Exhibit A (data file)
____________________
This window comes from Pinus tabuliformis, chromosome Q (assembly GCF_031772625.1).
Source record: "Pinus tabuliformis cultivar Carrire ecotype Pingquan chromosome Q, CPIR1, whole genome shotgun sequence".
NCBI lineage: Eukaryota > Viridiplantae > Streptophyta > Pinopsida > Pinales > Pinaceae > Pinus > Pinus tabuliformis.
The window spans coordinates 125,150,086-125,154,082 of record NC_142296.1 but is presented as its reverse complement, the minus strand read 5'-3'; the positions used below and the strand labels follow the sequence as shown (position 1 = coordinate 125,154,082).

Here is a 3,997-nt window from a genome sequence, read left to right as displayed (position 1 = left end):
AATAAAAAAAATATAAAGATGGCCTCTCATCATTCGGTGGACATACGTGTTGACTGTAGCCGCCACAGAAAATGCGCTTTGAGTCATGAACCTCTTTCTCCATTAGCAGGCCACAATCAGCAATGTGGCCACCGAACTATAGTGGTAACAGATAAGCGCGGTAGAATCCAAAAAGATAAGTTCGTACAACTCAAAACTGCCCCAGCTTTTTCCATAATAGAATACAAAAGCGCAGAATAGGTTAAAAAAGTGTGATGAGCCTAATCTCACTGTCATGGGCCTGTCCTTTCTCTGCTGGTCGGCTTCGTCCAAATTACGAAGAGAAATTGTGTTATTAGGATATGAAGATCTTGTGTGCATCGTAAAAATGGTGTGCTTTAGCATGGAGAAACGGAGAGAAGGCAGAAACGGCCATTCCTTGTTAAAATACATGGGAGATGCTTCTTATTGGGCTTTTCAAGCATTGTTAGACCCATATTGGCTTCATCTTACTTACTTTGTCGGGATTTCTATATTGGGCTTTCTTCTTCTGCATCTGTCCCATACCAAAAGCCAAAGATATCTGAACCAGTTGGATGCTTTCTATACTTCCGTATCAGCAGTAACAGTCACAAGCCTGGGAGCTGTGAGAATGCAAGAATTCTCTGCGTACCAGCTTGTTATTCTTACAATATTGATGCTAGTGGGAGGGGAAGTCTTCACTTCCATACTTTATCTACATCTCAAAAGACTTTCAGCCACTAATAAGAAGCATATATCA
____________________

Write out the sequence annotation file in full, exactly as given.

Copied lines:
This window comes from Pinus tabuliformis, chromosome Q (assembly GCF_031772625.1).
Source record: "Pinus tabuliformis cultivar Carrire ecotype Pingquan chromosome Q, CPIR1, whole genome shotgun sequence".
NCBI lineage: Eukaryota > Viridiplantae > Streptophyta > Pinopsida > Pinales > Pinaceae > Pinus > Pinus tabuliformis.
The window spans coordinates 125,150,086-125,154,082 of record NC_142296.1 but is presented as its reverse complement, the minus strand read 5'-3'; the positions used below and the strand labels follow the sequence as shown (position 1 = coordinate 125,154,082).

Here is a 3,997-nt window from a genome sequence, read left to right as displayed (position 1 = left end):
AATAAAAAAAATATAAAGATGGCCTCTCATCATTCGGTGGACATACGTGTTGACTGTAGCCGCCACAGAAAATGCGCTTTGAGTCATGAACCTCTTTCTCCATTAGCAGGCCACAATCAGCAATGTGGCCACCGAACTATAGTGGTAACAGATAAGCGCGGTAGAATCCAAAAAGATAAGTTCGTACAACTCAAAACTGCCCCAGCTTTTTCCATAATAGAATACAAAAGCGCAGAATAGGTTAAAAAAGTGTGATGAGCCTAATCTCACTGTCATGGGCCTGTCCTTTCTCTGCTGGTCGGCTTCGTCCAAATTACGAAGAGAAATTGTGTTATTAGGATATGAAGATCTTGTGTGCATCGTAAAAATGGTGTGCTTTAGCATGGAGAAACGGAGAGAAGGCAGAAACGGCCATTCCTTGTTAAAATACATGGGAGATGCTTCTTATTGGGCTTTTCAAGCATTGTTAGACCCATATTGGCTTCATCTTACTTACTTTGTCGGGATTTCTATATTGGGCTTTCTTCTTCTGCATCTGTCCCATACCAAAAGCCAAAGATATCTGAACCAGTTGGATGCTTTCTATACTTCCGTATCAGCAGTAACAGTCACAAGCCTGGGAGCTGTGAGAATGCAAGAATTCTCTGCGTACCAGCTTGTTATTCTTACAATATTGATGCTAGTGGGAGGGGAAGTCTTCACTTCCATACTTTATCTACATCTCAAAAGACTTTCAGCCACTAATAAGAAGCATATATCA